Abdul Rahman, an Afghan man who converted to Christianity 16 years ago, is on trial in Afghanistan because he abandoned Islam. Under the Afghan constitution, which is based on Shariah law, any Muslim who rejects Islam must be sentenced to death. The trial, which began last week, may be interrupted given claims that Rahman is mentally ill and thus ineligible for punishment.
Catholic League president Bill Donohue was critical of the reaction coming from many American quarters:
“Hosnia Wafayosofi, an official at the jail where Abdul Rahman is imprisoned, boasts that ‘We will cut him into little pieces.’ Rahman, whose own father wants him killed, has no lawyer, no rights of any kind. The prosecutor, Abdul Wasi, calls Rahman a ‘microbe in society’ who ‘should be killed.’ The judge who is trying the case says, ‘If he doesn’t regret his conversion, the punishment will be enforced on him. And the punishment is death.’ And what has been the response of American elites?
“Unlike the Italian and German governments, which have waged a vocal protest against this act of barbarism, the administration of President George W. Bush has been quite mute. Yet in his second inaugural address, President Bush said, ‘We will encourage reform in other governments by making clear that success in our relations will require the decent treatment of their own people.’ Was Bush just blowing smoke? Bush also said, ‘All who live in tyranny and hopelessness can know the United States will not ignore your oppression or excuse your oppressors.’ Then why not begin with Abdul Rahman?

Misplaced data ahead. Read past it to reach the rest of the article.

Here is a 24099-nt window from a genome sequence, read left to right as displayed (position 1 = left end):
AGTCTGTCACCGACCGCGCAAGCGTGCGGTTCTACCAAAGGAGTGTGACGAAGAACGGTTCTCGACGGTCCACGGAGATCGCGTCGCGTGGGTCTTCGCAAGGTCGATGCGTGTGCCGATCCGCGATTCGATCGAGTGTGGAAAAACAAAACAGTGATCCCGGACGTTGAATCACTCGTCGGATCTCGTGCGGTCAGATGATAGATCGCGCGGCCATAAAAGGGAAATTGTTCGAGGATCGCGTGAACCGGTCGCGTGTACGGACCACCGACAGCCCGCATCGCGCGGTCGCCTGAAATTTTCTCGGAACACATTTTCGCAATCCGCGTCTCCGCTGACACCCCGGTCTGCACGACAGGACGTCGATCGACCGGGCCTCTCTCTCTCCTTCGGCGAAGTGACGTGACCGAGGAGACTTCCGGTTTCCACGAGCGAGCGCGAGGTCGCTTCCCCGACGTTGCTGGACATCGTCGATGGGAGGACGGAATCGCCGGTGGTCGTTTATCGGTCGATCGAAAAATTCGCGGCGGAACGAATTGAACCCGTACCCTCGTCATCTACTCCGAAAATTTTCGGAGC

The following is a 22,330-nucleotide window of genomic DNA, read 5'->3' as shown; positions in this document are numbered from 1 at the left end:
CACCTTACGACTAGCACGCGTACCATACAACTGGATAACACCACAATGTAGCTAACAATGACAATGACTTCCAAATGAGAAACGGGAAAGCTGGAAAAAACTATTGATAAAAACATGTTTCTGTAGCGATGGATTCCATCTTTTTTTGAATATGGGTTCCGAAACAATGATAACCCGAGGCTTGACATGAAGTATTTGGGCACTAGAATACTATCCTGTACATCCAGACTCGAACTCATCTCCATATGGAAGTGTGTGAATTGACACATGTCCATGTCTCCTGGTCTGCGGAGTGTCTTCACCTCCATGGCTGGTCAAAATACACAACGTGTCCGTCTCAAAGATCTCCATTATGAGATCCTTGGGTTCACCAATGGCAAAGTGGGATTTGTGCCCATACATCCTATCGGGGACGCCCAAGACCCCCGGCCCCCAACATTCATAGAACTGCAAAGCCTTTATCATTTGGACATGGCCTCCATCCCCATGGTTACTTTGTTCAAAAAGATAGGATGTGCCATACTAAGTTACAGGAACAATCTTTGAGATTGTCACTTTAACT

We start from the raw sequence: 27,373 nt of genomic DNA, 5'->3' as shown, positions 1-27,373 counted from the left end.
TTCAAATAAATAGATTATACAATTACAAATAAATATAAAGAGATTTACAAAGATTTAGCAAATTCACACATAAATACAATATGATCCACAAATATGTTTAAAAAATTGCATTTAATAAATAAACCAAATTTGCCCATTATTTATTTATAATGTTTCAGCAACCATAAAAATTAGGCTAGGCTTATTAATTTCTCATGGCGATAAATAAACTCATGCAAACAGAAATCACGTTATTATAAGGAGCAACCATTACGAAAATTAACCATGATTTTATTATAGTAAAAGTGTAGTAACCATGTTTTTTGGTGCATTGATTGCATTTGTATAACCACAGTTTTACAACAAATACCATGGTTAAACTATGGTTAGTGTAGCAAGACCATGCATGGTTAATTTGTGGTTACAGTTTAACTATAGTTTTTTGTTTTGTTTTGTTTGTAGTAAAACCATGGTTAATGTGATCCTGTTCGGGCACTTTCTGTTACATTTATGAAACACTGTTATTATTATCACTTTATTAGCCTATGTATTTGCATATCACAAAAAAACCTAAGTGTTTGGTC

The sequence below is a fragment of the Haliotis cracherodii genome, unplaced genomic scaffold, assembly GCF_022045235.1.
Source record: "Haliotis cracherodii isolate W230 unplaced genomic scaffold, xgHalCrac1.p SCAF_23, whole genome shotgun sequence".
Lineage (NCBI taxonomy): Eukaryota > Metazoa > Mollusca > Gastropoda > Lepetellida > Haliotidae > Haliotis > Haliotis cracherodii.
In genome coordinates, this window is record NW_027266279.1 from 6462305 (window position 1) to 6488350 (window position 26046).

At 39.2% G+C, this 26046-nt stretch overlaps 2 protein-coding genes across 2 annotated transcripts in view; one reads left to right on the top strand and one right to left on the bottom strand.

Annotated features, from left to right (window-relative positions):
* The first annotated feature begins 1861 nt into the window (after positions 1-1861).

“The New York Times has run one story on Rahman, consisting of three sentences. TheWashington Post has run two stories, for a total of nine sentences. The Council on American-Islamic Relations has said nothing.
“American troops did not die in Afghanistan so that the new government could kill Christian converts. There’s a lot hanging in the balance.”